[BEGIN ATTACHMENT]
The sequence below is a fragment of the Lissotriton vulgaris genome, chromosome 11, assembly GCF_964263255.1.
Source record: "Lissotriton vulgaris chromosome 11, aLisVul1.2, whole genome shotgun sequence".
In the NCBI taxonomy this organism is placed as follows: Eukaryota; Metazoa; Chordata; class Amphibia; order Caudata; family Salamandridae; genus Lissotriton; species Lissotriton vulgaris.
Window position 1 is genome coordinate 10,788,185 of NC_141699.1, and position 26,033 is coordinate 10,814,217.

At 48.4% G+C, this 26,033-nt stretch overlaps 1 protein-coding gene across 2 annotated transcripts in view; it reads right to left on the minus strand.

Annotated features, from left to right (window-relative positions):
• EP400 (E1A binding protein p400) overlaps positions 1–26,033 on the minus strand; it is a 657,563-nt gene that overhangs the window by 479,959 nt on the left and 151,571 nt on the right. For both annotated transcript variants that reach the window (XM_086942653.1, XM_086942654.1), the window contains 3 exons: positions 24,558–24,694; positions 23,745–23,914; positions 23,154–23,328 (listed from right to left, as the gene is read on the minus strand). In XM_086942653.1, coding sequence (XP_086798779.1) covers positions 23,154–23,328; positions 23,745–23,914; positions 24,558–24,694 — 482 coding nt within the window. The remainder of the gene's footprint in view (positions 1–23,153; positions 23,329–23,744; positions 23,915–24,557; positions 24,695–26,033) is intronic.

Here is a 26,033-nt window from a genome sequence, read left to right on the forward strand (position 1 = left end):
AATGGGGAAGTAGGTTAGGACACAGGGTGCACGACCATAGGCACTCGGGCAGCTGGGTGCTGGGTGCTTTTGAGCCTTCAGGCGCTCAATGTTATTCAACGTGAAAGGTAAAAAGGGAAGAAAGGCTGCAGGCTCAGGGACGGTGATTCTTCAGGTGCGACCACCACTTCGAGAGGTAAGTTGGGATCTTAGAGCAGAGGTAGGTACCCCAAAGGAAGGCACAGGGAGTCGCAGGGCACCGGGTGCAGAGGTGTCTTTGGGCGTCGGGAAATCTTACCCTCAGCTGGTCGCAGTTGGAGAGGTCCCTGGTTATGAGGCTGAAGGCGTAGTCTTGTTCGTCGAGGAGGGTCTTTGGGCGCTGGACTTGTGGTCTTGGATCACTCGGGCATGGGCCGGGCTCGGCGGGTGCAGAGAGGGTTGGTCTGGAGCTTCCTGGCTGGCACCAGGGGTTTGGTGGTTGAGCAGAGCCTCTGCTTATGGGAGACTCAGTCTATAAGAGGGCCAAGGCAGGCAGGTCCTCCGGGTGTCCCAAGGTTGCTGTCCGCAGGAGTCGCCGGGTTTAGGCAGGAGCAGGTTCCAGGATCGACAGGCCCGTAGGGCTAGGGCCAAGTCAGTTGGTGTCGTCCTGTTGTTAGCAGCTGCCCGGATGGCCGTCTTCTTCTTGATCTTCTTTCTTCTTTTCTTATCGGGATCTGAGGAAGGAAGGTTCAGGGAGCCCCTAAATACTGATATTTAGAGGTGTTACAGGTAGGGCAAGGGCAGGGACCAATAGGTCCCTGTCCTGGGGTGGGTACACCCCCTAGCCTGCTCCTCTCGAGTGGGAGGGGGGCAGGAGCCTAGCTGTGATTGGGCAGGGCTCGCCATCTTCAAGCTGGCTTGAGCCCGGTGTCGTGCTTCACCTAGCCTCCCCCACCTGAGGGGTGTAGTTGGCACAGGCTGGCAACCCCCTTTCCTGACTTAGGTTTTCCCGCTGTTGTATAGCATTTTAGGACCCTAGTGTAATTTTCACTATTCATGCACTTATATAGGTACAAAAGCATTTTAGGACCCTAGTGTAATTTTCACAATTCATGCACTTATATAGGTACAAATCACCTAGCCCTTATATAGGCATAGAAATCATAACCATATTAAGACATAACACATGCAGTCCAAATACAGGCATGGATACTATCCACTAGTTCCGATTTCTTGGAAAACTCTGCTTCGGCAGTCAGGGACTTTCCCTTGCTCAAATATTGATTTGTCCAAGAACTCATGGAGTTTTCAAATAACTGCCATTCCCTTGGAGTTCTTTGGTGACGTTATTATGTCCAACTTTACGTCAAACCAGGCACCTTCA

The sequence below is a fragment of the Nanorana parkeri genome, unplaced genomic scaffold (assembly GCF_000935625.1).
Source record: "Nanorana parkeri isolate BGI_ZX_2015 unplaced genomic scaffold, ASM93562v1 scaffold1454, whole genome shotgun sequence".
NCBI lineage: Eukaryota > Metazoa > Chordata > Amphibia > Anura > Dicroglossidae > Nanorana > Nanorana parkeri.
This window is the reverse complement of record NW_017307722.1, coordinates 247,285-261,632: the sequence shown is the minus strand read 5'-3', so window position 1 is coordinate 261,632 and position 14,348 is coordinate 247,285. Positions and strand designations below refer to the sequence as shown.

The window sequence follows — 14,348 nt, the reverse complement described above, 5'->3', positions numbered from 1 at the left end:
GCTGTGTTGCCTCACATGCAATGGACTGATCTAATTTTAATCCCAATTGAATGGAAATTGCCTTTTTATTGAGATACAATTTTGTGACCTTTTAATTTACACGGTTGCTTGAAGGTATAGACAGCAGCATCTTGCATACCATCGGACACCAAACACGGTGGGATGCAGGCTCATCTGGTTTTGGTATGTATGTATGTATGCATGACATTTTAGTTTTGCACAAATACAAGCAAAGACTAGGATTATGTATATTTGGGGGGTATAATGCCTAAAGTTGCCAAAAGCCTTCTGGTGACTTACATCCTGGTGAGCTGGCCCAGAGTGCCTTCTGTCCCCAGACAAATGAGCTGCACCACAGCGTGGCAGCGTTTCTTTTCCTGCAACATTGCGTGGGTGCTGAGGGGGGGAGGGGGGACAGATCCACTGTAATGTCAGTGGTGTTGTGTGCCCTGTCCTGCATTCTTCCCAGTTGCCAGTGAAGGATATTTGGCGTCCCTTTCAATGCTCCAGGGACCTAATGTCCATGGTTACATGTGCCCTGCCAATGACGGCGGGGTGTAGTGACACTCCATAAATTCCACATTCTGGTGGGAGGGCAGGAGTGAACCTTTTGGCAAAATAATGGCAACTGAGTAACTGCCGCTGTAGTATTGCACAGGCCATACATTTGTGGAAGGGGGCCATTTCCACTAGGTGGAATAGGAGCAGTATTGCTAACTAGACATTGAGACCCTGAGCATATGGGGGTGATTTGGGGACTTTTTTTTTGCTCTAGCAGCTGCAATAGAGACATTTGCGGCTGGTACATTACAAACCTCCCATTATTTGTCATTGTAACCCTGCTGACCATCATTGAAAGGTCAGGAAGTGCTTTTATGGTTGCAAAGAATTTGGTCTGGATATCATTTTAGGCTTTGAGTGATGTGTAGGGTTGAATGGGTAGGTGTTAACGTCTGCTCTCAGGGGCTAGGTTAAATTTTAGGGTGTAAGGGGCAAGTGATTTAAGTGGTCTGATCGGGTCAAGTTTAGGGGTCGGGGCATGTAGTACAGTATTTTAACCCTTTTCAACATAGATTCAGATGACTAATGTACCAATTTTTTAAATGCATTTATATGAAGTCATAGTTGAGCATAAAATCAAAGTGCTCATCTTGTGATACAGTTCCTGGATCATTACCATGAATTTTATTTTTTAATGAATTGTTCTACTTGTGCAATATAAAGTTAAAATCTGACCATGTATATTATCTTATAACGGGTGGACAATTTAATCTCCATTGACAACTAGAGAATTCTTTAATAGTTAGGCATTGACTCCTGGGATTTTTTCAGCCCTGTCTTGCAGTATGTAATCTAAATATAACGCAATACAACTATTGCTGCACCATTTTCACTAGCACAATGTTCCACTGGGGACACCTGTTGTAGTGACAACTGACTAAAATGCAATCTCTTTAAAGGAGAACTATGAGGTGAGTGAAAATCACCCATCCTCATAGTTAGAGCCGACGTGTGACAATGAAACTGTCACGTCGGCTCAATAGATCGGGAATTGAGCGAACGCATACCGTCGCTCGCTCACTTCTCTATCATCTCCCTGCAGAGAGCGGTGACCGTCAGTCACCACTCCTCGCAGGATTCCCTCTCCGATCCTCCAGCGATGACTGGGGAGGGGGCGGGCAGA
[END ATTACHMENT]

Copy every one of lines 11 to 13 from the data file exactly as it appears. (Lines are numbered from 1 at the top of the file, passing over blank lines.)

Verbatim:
Source record: "Nanorana parkeri isolate BGI_ZX_2015 unplaced genomic scaffold, ASM93562v1 scaffold1454, whole genome shotgun sequence".
NCBI lineage: Eukaryota > Metazoa > Chordata > Amphibia > Anura > Dicroglossidae > Nanorana > Nanorana parkeri.
This window is the reverse complement of record NW_017307722.1, coordinates 247,285-261,632: the sequence shown is the minus strand read 5'-3', so window position 1 is coordinate 261,632 and position 14,348 is coordinate 247,285. Positions and strand designations below refer to the sequence as shown.